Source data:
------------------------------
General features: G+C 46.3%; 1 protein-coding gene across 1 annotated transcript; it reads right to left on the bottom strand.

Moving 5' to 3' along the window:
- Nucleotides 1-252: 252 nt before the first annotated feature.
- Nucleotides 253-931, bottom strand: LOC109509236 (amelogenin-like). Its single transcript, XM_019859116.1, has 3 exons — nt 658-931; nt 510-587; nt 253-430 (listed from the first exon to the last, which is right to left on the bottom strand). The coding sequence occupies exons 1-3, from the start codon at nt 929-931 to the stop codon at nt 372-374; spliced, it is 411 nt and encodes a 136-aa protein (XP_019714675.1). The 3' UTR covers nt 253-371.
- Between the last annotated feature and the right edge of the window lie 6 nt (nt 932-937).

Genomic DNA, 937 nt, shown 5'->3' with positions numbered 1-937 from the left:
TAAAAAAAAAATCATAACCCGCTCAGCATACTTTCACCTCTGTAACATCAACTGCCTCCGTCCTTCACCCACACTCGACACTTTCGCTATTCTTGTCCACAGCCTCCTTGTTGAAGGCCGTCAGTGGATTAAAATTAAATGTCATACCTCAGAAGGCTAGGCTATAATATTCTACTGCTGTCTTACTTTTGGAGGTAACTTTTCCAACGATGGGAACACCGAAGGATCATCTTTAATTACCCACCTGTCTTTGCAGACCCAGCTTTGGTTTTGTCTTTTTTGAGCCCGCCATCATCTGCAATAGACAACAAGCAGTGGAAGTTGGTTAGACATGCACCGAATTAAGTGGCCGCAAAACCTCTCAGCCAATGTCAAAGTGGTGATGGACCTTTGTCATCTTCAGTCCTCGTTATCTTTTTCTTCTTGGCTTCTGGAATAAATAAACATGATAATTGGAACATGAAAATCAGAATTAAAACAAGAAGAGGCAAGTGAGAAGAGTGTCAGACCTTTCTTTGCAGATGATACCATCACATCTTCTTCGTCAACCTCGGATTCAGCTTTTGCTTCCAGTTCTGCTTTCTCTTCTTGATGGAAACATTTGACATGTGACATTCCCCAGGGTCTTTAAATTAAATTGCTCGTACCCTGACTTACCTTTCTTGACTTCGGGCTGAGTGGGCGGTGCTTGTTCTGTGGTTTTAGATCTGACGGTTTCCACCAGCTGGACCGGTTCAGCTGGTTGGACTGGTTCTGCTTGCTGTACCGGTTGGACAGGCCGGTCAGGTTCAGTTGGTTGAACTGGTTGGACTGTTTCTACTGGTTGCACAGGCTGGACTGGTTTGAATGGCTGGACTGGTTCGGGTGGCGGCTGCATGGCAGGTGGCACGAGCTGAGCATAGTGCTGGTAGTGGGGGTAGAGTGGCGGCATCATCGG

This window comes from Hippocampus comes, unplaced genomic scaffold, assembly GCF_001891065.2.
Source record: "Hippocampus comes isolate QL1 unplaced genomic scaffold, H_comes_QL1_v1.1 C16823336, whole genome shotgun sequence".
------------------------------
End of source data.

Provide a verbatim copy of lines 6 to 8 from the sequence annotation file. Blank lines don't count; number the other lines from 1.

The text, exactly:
Genomic DNA, 937 nt, shown 5'->3' with positions numbered 1-937 from the left:
TAAAAAAAAAATCATAACCCGCTCAGCATACTTTCACCTCTGTAACATCAACTGCCTCCGTCCTTCACCCACACTCGACACTTTCGCTATTCTTGTCCACAGCCTCCTTGTTGAAGGCCGTCAGTGGATTAAAATTAAATGTCATACCTCAGAAGGCTAGGCTATAATATTCTACTGCTGTCTTACTTTTGGAGGTAACTTTTCCAACGATGGGAACACCGAAGGATCATCTTTAATTACCCACCTGTCTTTGCAGACCCAGCTTTGGTTTTGTCTTTTTTGAGCCCGCCATCATCTGCAATAGACAACAAGCAGTGGAAGTTGGTTAGACATGCACCGAATTAAGTGGCCGCAAAACCTCTCAGCCAATGTCAAAGTGGTGATGGACCTTTGTCATCTTCAGTCCTCGTTATCTTTTTCTTCTTGGCTTCTGGAATAAATAAACATGATAATTGGAACATGAAAATCAGAATTAAAACAAGAAGAGGCAAGTGAGAAGAGTGTCAGACCTTTCTTTGCAGATGATACCATCACATCTTCTTCGTCAACCTCGGATTCAGCTTTTGCTTCCAGTTCTGCTTTCTCTTCTTGATGGAAACATTTGACATGTGACATTCCCCAGGGTCTTTAAATTAAATTGCTCGTACCCTGACTTACCTTTCTTGACTTCGGGCTGAGTGGGCGGTGCTTGTTCTGTGGTTTTAGATCTGACGGTTTCCACCAGCTGGACCGGTTCAGCTGGTTGGACTGGTTCTGCTTGCTGTACCGGTTGGACAGGCCGGTCAGGTTCAGTTGGTTGAACTGGTTGGACTGTTTCTACTGGTTGCACAGGCTGGACTGGTTTGAATGGCTGGACTGGTTCGGGTGGCGGCTGCATGGCAGGTGGCACGAGCTGAGCATAGTGCTGGTAGTGGGGGTAGAGTGGCGGCATCATCGG

This window comes from Hippocampus comes, unplaced genomic scaffold, assembly GCF_001891065.2.